Frustrated with the direction of the Resistance escape, Poe turns to old buddy Finn (John Boyega), BB-8, and series newcomer Rose (Kelly Marie Tran) to hatch a plan that will hopefully deliver the fleet to safety and keep the fight alive for another day.

Meanwhile, Rey (Daisy Ridley) tries to lure famed Jedi Master Luke Skywalker (Mark Hamill) back to the fight after his  mysterious disappearance following Ben Solo/Kylo Ren’s turn to the dark side. The only problem is that Luke has no interest in returning to the fight and firmly believes that the time has come “for the jedi to end.”

Looking back at The Force Awakens I was genuinely delighted to see Han, Leia, and Chewbacca back on screen but having Luke here (his cameo at the end of the previous film hardly counts) with stuff to do and a legitimate leading role was somewhat magical. There were moments that I felt like a little boy wondering, “What is Luke going to do next?!” And let me tell you, what he does fails to disappoint. He’ll make you cry, cheer, and gasp in wonder.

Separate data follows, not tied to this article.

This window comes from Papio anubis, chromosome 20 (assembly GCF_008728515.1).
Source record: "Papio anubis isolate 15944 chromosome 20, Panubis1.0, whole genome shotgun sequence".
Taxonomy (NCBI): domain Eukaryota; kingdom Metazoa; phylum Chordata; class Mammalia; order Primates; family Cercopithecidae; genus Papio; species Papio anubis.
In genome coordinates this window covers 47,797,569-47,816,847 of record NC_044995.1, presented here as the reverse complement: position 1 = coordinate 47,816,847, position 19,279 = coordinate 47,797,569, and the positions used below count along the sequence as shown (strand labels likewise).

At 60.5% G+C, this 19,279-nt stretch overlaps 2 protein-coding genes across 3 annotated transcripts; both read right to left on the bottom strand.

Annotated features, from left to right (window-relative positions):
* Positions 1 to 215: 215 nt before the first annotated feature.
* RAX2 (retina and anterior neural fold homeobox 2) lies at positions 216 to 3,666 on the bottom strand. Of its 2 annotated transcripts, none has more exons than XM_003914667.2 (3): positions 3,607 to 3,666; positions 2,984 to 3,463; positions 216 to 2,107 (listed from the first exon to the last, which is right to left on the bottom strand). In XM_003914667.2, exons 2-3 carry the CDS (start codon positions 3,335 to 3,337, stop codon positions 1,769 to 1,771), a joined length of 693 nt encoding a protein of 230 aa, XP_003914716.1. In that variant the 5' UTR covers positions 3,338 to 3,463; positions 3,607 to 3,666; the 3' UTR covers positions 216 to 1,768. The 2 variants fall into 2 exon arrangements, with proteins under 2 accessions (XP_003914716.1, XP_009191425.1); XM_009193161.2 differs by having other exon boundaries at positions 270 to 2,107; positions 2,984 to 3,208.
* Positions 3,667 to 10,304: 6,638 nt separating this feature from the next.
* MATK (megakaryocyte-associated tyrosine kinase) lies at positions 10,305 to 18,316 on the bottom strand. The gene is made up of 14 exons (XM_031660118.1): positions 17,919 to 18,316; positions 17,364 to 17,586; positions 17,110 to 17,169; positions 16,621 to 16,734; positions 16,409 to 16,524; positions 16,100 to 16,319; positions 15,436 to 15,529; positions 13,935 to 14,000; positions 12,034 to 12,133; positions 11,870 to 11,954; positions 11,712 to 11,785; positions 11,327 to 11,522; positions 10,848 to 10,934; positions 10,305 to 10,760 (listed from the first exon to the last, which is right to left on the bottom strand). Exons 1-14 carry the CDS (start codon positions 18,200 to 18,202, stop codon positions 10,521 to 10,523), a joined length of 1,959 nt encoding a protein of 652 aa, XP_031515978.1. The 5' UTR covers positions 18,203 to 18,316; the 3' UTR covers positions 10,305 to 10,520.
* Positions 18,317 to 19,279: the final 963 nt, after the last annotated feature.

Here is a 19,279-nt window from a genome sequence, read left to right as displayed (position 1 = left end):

I think what makes seeing Mark Hamill do his thing here so special is the fact that he is almost singularly associated with this role from a physical point of view. Harrison Ford and Carrie Fisher are both great in their Star Wars roles but we know them from so many other things that there is always that notion of “I’m watching an actor here”. In Hamill’s case, his career has focused largely on voice work (with great success I must add) so when we actually see him on screen it’s not “Oh look there’s Mark Hamill playing Luke Skywalker,” its more like “There’s Luke Skywalker!” And that added bit of pureness that he brings to it because of the way his career played out is truly rare and wonderful. As movie fans we’re beyond lucky to have it.